One of the dangers of "Big Data" is the temptation to get lost in the details. You become so absorbed in the peeling of the onion that you don't realize your tear glands have dried up.
Hans Rosling linked to a visualization of tobacco use around the world from Twitter (link to original). The setup is quite nice for exploration. I'd call this a "tool" rather than a visual.
Let's take a look at the concentric circles on the right.
I appreciate the designer's concept -- the typical visualization of this type of data is looking at relative rates, which obscures the fact that China and India have far and away the most smokers even if their rates are middling (24% and 13% respectively).
This circular chart is supposed to show the absolute distribution of smokers across so-called "super-regions" of the world.
Unfortunately, the designer decided to pile on additional details. The concentric circles present a geography lesson, in effect. For example, high-income super-region is composed of high-income North America, Western Europe, high-income Asia Pacific, etc. and then high-income North America is composed of USA, Canada, etc.
Notice something odd? The further out you go, the larger the circular segments but the smaller the amount of people they represent! There are more people in the super-region of high-income worldwide than in high-income North America and in turn, there are more people in the high-income North American region than in USA. But the size of the graphical elements is reversed.
In principle, the "bumps"-like chart used to show the evolution of tobacco prevalence in individual countries make for a nice visual. In fact, Rosling marvelled that the global rate of consumption has fallen in recent years.
However, I'm often irritated when the designer pays no attention to what not to show. There are probably well above 200 lines densely packed into this chart. It is almost for sure that over-plotting will cause some of these lines to literally never see the light of day. Try hovering over these lines and see for yourself.
The same chart with say 10 judiciously chosen lines (countries or regions) provides the reader with a lot more profit.
The discerning reader figures out that the best visual actually does not even show up on the dashboard. Go ahead, and click on the tab called "Data" on top of the page. You now see a presentation of each country's "data" by age group and by gender. This is where you can really come up with stories for what is going on in different countries.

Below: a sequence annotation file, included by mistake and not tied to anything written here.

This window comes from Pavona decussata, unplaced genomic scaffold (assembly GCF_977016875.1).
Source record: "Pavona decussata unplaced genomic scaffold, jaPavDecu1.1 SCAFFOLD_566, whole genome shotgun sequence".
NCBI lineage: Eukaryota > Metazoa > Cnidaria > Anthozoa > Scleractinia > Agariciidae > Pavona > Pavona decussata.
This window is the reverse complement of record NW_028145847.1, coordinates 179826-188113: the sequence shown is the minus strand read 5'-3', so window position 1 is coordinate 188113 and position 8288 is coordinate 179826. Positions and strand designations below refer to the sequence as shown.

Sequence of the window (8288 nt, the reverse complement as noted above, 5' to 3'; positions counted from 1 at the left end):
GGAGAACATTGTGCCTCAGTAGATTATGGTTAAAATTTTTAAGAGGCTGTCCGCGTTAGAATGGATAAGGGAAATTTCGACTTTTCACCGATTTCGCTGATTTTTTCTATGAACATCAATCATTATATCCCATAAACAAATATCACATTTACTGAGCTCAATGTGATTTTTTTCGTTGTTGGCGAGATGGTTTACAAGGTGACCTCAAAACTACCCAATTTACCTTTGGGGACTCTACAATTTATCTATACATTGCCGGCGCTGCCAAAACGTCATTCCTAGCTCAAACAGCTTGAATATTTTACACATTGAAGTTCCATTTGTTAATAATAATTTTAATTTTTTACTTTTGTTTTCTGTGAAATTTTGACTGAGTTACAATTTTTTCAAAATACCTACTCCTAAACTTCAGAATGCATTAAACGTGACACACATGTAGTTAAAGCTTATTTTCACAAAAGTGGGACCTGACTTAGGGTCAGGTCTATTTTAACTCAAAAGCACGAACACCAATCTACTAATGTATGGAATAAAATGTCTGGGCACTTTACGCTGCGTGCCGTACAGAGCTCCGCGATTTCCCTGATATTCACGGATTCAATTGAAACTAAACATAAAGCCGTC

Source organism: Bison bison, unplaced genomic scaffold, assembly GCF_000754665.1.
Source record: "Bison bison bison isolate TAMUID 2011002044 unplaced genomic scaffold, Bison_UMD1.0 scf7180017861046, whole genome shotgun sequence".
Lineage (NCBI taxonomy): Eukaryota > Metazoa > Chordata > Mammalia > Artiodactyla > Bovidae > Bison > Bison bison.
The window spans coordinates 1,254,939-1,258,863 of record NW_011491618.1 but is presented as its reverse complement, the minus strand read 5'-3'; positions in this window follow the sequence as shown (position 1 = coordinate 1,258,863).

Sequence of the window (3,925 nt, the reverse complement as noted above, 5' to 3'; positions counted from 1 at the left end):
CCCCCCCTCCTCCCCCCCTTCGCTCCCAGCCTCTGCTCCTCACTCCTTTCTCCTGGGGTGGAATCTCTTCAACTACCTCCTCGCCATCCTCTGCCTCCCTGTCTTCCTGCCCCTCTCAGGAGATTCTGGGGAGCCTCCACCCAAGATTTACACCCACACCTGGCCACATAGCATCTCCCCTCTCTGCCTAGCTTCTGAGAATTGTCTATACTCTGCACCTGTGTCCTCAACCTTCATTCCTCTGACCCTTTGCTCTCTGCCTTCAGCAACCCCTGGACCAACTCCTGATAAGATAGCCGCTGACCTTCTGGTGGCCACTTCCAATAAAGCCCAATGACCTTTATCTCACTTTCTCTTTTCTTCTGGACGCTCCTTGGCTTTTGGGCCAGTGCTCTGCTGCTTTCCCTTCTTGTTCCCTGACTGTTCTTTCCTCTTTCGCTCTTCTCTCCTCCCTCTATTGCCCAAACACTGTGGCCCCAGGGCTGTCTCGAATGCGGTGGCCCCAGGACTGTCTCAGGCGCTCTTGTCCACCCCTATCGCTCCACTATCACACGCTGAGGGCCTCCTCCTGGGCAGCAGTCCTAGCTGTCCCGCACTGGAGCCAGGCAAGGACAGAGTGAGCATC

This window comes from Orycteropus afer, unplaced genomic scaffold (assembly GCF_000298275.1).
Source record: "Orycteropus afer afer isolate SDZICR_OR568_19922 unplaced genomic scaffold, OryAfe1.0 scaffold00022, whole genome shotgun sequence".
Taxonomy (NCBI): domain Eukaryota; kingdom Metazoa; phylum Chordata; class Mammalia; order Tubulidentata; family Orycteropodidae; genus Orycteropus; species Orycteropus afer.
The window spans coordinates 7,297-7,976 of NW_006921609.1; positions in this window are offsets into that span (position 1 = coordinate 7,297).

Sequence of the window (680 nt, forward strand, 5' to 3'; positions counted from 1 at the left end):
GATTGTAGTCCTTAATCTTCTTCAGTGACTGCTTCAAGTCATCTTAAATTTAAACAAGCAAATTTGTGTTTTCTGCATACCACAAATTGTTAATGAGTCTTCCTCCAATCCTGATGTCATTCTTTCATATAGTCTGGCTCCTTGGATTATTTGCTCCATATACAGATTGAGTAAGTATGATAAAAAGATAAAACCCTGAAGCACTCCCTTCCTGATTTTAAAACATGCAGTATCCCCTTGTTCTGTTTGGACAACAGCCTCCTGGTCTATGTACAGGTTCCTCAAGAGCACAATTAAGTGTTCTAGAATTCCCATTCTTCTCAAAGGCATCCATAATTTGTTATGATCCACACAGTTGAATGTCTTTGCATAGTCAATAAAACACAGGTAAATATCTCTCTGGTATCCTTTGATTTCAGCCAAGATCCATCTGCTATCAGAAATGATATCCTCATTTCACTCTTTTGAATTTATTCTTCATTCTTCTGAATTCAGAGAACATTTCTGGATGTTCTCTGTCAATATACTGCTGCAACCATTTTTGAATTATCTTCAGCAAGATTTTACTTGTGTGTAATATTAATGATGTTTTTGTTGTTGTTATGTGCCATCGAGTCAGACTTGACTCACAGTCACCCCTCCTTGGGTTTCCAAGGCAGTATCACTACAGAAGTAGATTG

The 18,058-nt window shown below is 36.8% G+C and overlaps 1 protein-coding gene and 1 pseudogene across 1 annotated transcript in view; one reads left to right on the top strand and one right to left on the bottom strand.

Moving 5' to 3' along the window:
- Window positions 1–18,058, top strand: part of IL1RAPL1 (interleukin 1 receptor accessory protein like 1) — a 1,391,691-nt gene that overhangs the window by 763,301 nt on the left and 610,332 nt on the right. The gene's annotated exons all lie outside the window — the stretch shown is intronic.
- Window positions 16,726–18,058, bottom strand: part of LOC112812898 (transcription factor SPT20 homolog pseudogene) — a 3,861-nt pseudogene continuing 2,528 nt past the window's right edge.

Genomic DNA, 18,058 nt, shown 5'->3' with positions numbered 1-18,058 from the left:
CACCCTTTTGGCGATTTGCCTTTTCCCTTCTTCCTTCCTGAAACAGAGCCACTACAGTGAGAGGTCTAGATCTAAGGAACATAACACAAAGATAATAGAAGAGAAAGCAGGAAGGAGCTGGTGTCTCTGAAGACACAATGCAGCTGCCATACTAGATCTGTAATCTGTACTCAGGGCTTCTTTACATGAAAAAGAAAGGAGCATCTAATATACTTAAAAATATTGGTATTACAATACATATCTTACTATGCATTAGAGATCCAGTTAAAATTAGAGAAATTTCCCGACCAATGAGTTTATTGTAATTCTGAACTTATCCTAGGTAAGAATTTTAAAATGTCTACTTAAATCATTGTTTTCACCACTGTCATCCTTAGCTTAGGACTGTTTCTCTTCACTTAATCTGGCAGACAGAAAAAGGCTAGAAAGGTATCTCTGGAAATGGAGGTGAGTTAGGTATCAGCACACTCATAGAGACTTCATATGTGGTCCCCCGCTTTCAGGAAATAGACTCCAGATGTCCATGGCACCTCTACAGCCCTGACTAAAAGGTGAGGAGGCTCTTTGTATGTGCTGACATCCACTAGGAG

For example, the British have really done extremly well in reducing tobacco use. Look at how steep the declines are across the board for British men (in most parts of the world, the prevalence of smoking is much higher among men than women.)
Bulgaria on the other hand shows a rather odd pattern. It is one of the few countries in the bumps chart that showed a climb in smoking rates, at least in the early 2000s. Here the data for men is broken down into age groups.
This chart exposes a weakness of the underlying data. The error bars indicate to us that what is being plotted is not actual data but modeled data. The error bars here are enormous. With the average at about 40% to 50% for many age groups, the confidence interval is also 40% wide. Further, note that there were only three or four observations (purple dots) and curves are being fitted to these three or four dots, plus extrapolation outside the window of observation. The end result is that the apparent uplift in smoking in the early 2000s is probably a figment of the modeler's imagination. You'd want to understand if there are changes in methodologies around that time.
As a responsible designer of data graphics, you should focus less on comprehensiveness and focus more on highlighting the good data. I'm a firm believer of "no data is better than bad data".